The tater trots for July 23 (and the weekend): Mike Napoli hits a bomb, Carlos Gonzalez takes a stroll, and Chase Utley edges out Josh Rutledge.
It's been a few days since the last Tater Trot Tracker post. And though I was able to time each trot over the weekend, I missed highlighting a few special home runs. The biggest homers of note came on Saturday, when Cole Hamels served up a home run to Matt Cain in the top of the third inning and then, in the bottom of the inning, Cain returned the favor to Hamels. It was the first time two starters had hit home runs in the same inning since 1990. Hamels, who had never hit a home run before, won the race between the two pitchers, besting Cain's 21.51 second trot with a 21.13 second trot of his own.
With 81 games in the books, Ben looks at which players are most likely to outperform, or underperform, their first-half results.
According to most sources, the start of the season’s second half is still more than a week away, but technically, it’s already upon us. All but two teams have played at least half of the games on their schedules. That means that most players have already accrued about half of the counting stats they’ll have at the end of the year, enough to give us some sense of whether their seasons are shaping up to be disappointments or successes.
Of course, some players have already left the bulk of their hitting behind them, while others are about to break out. Last season, Dan Uggla went into the All-Star break batting .185. After action resumed, he upped his average considerably, hitting .296 in the second half. Dexter Fowler played so poorly in the first half of 2011 that he was forced to spend a remedial month at Colorado Springs. After returning in mid-July, he hit .288/.381/.498, swatting all five of his homers and swiping 10 of his 12 stolen bases. On the other end of the spectrum, Jose Bautista hit 31 of his AL-leading 43 home runs before the break, and his teammate Adam Lind completely collapsed after June, following up a .300/.349/.515 first half with a .197/.233/.356 second-half showing.
Being weak on one side of the field hasn't doomed teams like the Nationals and Braves.
The 2012 Texas Rangers are the archetype of a winning team. They’ve scored the most runs in the American League, even away from their hitter-friendly home park. They’ve allowed the fewest runs in the American League, even in their hitter-friendly home park. No one can score against them, and no one can keep them from scoring. Whether they’re in the field or at the plate, they look like a first-place team.
Even among the league’s leading clubs, though, the well-rounded Rangers—and the Cardinals, who boast an even better run differential—are the exception. Most first-place teams are flawed.
A look at ever-increasing player salaries and the player best-positioned to eclipse the $300 million mark
"Professional baseball is on the wane. Salaries must come down or the interest of the public must be increased in some way. If one or the other does not happen, bankruptcy stares every team in the face." – Albert Spalding, 1881
How long have we been hearing that baseball players are paid too much? By my count, it’s been since it was decided that they should be paid. Babe Ruth was the first to hit the $50,000 mark in 1922, and Hank Greenburg hit the $100,000 mark 25 years later.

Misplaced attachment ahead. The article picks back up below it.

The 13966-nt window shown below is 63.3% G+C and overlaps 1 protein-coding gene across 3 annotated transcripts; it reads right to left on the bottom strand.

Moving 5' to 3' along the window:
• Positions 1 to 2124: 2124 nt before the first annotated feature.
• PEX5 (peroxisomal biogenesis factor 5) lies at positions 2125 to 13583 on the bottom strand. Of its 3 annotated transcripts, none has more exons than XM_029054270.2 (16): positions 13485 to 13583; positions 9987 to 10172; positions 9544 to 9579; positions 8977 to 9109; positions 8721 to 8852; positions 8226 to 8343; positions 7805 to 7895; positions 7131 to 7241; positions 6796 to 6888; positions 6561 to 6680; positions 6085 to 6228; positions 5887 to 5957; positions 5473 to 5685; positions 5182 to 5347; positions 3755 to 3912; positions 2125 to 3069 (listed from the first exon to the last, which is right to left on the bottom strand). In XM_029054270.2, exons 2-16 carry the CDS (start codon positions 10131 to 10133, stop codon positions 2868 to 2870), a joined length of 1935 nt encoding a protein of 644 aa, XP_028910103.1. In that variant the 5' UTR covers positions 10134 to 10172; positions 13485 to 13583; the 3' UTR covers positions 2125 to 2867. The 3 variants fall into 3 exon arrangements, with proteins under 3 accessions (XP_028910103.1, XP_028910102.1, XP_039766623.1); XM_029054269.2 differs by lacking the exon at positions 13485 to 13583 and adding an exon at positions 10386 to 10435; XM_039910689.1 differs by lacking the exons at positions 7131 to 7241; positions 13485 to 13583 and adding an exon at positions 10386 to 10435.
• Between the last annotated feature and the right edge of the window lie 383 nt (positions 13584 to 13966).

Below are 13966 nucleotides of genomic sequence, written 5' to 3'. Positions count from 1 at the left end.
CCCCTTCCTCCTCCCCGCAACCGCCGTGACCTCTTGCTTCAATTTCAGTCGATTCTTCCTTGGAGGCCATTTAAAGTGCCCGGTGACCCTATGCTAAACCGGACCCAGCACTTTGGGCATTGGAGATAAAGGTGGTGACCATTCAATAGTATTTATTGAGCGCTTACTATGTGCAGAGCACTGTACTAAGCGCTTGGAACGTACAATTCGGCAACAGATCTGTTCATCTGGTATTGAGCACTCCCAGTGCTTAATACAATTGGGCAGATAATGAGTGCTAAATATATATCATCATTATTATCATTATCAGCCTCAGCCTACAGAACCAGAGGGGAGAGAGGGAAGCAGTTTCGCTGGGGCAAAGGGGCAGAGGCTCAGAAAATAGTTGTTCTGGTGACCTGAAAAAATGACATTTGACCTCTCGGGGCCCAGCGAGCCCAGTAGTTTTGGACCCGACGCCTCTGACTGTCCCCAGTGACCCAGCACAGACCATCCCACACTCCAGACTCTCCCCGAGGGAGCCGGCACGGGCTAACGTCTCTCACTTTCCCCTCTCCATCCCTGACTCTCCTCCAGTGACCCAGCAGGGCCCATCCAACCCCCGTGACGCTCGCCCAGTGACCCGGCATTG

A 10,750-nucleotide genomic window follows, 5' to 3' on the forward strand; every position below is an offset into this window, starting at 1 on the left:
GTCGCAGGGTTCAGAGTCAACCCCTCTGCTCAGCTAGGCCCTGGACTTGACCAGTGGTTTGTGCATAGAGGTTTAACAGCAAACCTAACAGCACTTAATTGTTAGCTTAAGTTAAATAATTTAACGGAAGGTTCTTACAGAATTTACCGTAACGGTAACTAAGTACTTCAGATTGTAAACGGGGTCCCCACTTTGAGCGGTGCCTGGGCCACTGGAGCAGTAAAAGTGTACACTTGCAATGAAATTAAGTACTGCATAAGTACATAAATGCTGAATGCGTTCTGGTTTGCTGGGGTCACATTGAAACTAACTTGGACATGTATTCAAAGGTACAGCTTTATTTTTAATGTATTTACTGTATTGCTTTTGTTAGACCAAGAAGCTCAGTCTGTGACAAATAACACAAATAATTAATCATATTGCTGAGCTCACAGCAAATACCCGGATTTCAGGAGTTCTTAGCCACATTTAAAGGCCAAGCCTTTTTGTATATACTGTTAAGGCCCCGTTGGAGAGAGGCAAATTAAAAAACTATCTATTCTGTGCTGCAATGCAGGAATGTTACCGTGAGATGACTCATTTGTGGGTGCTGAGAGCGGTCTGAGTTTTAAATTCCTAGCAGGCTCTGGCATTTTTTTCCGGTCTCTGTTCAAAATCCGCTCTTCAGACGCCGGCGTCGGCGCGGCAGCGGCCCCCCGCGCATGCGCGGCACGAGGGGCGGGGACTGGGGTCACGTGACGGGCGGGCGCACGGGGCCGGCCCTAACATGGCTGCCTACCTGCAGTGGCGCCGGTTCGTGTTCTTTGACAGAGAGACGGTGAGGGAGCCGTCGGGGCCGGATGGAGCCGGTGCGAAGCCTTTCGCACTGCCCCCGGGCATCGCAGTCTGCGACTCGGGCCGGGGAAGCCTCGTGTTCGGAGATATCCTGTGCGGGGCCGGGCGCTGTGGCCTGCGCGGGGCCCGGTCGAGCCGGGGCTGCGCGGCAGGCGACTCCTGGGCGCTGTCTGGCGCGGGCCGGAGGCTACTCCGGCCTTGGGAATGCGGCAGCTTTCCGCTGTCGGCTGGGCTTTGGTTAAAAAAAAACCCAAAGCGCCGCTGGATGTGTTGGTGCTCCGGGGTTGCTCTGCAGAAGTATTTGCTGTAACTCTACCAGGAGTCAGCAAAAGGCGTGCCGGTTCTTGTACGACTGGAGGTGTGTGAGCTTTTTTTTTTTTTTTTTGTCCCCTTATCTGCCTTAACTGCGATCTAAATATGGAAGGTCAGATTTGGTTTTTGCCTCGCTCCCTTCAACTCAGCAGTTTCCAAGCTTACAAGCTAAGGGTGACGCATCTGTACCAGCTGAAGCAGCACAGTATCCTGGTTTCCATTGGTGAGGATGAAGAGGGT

Don't play with sharp objects, don't lie down in traffic, and never assume that any player is blocked.
When, early on Sunday morning, it was revealed that Ryan Zimmerman had signed a contract extension that had the potential of keeping him in Washington until 2020, I predicted that Kevin Goldstein would spend his day answering questions about the future of Anthony Rendon, a fine third-base prospect to be sure, but not one who would seem likely to be dogging Zimmerman’s heels anytime soon given that he has yet to play a professional game.
Kevin’s predictable response to those easily-predictable questions was that a lot can change between now and 2020, or between now and next year, including our entire view of both Zimmerman and Rendon. In fact, the potentialities of either could be radically altered as soon as… now. Or now. And also now. Entering 1971, the syndicated columnist Jimmy Cannon asked Casey Stengel for his opinion on Johnny Bench, then entering his age-23 season and coming off an MVP-winning campaign in which he hit .293/.345/.587 with a National League-leading 45 home runs and 148 runs batted in.
“I’ve had Al Lopez and Bill Dickey and Yogi Berra, which goes to show you,” the old man said. “But at his age, which is young, Johnny Bench is the greatest catcher I ever seen. But he could fall out of an airplane or his eyes could go bad, which could happen to a young catcher.”
Given their overturned offense, will the 2012 Giants be able to improve their won-loss record from 2011?
Not long ago, while discussing the anemic offense of last year's Mariners, we noted that 10 MLB teams scored fewer than four runs per game in 2011. Only two of those teams finished with a winning record. The San Francisco Giants represented the most extreme case; they won 86 games despite having the National League's worst offense.
That got me to thinking: How often has the team with the NL's worst offense finished with a winning record? The answer may come as a surprise.
In what might be Stephen Strasburg's first and last negotiation, it's best to let the man strike the best deal for himself.
We're about 12 hours from the industry-imposed deadline for players selected in the 2009 Rule 4 draft to sign with the clubs who picked them. Those players who do not reach agreements go back into the 2010 draft pool, with the clubs that failed to sign picks in the first three rounds getting a compensation pick in that draft.